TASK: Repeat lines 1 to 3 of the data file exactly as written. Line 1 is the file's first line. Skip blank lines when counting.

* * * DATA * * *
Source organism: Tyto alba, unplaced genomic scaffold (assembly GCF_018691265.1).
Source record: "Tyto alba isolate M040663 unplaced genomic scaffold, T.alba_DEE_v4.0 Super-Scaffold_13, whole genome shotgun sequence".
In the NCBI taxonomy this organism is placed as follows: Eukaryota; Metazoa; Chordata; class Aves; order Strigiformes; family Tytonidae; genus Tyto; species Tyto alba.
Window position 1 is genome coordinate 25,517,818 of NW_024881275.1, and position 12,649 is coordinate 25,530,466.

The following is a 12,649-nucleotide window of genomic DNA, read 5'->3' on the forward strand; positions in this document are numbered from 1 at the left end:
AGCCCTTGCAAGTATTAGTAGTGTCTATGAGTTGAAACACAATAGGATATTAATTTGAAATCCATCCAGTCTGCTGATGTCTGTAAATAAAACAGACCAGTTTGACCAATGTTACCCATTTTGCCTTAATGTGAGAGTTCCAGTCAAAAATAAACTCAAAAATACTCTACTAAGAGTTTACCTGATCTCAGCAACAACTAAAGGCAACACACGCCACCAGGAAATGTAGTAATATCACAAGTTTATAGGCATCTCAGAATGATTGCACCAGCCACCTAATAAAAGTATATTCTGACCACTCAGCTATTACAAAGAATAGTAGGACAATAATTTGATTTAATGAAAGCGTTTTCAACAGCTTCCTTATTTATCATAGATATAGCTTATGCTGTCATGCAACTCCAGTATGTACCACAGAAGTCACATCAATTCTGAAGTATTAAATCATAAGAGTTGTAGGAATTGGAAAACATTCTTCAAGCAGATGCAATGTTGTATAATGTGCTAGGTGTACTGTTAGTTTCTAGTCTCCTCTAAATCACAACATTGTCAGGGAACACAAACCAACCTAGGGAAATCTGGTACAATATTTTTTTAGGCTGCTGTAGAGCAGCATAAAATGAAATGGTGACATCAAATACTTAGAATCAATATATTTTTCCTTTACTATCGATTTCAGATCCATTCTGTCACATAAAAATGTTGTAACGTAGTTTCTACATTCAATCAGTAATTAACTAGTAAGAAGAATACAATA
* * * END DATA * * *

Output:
Source organism: Tyto alba, unplaced genomic scaffold (assembly GCF_018691265.1).
Source record: "Tyto alba isolate M040663 unplaced genomic scaffold, T.alba_DEE_v4.0 Super-Scaffold_13, whole genome shotgun sequence".
In the NCBI taxonomy this organism is placed as follows: Eukaryota; Metazoa; Chordata; class Aves; order Strigiformes; family Tytonidae; genus Tyto; species Tyto alba.